GONORRHEA IS A major cause of pelvic inflammatory disease, tubal factor infertility, and ectopic pregnancy in women, and is associated with an increased risk for HIV.1–4 Although the overall rate of reported gonorrhea in the United States decreased 68% from 468 per 100,000 persons in 1975 to 150 per 100,000 persons in 1995, rates remain high among black adolescents and young adults in many urban areas.5,6 The reported rate of gonorrhea in non‐Hispanic blacks in 1995 was almost 40 times the rate in non‐Hispanic whites, and the rate in the 63 largest US cities was approximately twice the national rate.5
Studies have shown that gonorrhea is associated with young age; the black race; multiple, new, or casual sex partners; crack, marijuana, or alcohol use; and exchange of sex for money or drugs.7–10 Risk factors, however, vary by place and phase of epidemic. Condom use has been shown to protect against gonorrhea transmission,11,12 but condom use in many populations is inconsistent and often incorrect.13,14 Because the reported rate of gonorrhea remained high in Newark, NJ, at five times the national rate in the mid‐1990s despite declining rates in the rest of New Jersey, we assessed risk factors and possible prevention measures for gonorrhea in Newark. At a sexually transmitted disease (STD) clinic in Newark, where the majority of the city's reported gonorrhea cases are diagnosed and treated, we conducted a case‐control study of male adolescents and young adults. We assessed recent sexual behavior, condom use, substance abuse, and the willingness of newly diagnosed persons to practice preventive measures in order to develop more effective control activities for gonorrhea in Newark.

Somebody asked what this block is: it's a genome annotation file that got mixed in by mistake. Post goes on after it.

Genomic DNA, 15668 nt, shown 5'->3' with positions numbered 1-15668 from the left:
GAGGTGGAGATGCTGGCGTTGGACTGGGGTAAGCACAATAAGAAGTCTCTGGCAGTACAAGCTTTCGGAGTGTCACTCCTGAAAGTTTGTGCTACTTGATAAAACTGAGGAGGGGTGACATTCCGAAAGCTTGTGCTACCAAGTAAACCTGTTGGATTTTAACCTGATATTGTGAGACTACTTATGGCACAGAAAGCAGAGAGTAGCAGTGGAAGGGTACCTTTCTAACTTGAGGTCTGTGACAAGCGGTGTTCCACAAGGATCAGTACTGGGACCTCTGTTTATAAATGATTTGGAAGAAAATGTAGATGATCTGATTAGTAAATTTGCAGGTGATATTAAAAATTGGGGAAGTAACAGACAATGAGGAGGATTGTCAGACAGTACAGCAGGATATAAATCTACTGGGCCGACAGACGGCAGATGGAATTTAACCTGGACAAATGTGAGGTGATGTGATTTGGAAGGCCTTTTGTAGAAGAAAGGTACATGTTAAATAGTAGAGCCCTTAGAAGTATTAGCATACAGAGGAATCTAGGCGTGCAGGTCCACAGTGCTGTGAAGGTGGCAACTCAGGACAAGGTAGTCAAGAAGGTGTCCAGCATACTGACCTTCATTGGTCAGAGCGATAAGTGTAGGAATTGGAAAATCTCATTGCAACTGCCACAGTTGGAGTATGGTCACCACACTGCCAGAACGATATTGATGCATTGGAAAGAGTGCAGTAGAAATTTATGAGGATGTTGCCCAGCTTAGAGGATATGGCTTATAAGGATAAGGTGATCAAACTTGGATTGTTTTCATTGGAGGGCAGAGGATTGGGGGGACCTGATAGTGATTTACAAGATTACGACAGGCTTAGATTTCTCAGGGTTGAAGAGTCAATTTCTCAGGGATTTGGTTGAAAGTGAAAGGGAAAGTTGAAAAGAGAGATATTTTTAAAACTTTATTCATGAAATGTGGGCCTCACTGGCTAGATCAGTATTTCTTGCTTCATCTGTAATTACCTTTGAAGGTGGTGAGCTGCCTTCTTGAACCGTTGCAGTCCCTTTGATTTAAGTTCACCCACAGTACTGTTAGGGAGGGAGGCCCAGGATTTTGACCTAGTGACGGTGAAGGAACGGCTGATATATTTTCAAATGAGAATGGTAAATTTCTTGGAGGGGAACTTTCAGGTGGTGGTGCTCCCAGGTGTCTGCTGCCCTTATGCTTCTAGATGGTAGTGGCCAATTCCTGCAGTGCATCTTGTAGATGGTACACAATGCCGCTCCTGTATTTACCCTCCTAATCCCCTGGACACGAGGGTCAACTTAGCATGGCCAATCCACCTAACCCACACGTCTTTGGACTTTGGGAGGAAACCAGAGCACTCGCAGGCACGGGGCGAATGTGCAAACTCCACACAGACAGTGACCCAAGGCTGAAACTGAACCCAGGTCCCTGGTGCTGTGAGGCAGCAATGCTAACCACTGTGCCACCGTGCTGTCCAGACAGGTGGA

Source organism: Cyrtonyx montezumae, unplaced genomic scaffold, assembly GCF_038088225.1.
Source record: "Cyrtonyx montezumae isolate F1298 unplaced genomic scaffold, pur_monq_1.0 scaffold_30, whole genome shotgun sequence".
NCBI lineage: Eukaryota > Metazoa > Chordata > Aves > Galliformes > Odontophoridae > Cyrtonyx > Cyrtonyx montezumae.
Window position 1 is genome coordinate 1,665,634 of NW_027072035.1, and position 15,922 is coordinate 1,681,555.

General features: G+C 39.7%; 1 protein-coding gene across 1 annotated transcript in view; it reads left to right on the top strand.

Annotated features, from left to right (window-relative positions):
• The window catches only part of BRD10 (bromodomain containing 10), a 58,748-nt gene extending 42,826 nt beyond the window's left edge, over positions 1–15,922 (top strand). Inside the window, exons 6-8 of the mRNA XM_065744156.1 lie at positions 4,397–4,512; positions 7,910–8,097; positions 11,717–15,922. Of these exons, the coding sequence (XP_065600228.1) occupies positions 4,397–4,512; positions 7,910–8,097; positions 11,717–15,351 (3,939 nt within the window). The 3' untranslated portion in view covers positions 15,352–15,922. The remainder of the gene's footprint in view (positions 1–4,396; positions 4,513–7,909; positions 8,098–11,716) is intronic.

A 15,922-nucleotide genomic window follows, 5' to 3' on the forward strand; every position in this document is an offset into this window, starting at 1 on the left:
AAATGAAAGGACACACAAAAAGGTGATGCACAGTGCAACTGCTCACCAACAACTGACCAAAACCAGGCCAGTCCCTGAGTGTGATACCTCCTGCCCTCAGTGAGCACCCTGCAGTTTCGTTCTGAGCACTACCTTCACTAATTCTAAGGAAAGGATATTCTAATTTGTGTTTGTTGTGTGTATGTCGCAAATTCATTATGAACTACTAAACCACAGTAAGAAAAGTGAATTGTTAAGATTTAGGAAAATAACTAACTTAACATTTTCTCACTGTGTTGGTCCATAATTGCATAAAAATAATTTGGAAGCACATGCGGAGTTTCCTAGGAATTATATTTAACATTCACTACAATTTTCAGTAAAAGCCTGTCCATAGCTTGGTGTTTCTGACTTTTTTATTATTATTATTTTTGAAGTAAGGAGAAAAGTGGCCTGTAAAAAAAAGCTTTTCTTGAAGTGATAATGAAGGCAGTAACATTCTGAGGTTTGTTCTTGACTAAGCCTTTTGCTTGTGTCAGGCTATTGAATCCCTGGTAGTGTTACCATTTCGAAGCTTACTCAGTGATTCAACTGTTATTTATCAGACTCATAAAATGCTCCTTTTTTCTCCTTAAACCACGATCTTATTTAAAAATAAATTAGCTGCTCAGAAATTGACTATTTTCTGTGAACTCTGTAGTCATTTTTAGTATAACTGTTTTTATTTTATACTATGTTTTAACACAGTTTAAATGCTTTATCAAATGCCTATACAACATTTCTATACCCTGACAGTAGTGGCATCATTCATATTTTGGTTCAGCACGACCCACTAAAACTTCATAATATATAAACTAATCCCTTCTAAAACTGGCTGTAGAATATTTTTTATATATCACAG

The study was conducted at an STD clinic in Newark, NJ, from September 12, 1995, to March 31, 1996. Cases were male clinic patients 15 to 29 years with positive gonorrhea cultures, and controls were male clinic patients of the same age group who received a diagnosis of “no STD” and who tested negative for both gonorrhea and syphilis. Written informed consent was obtained from all patients interviewed, and patients were enrolled only once. At the time of the study, enrollment for a large, randomized clinical trial of HIV‐prevention counseling had been completed15; those already enrolled in that study who were returning for follow‐up visits were not eligible for this study.
Cases and controls were interviewed by trained interviewers after examination and treatment by the clinician but before risk‐reduction counseling by the disease intervention specialist. Because of concern about detaining patients in the clinic for too long, eligible study participants were interviewed only if an interviewer was available within 15 minutes. Data collected during a 10‐ to 20‐minute interview included demographic information; sexual behavior, condom use, and substance abuse during the month before the clinic visit; and the willingness to adopt specific STD/HIV prevention behaviors as assessed on a five‐point scale (from “definitely yes” to “definitely no”). For sexual behavior questions, subjects were asked about someone they considered as their “main” sex partner and about persons other than their main partner with whom they had had sex (i.e., “casual” partners). Results of laboratory tests, including gonorrhea cultures, serologic nontreponemal tests for syphilis, and enzyme immunoassays and Western blot analyses for HIV were obtained from clinic records.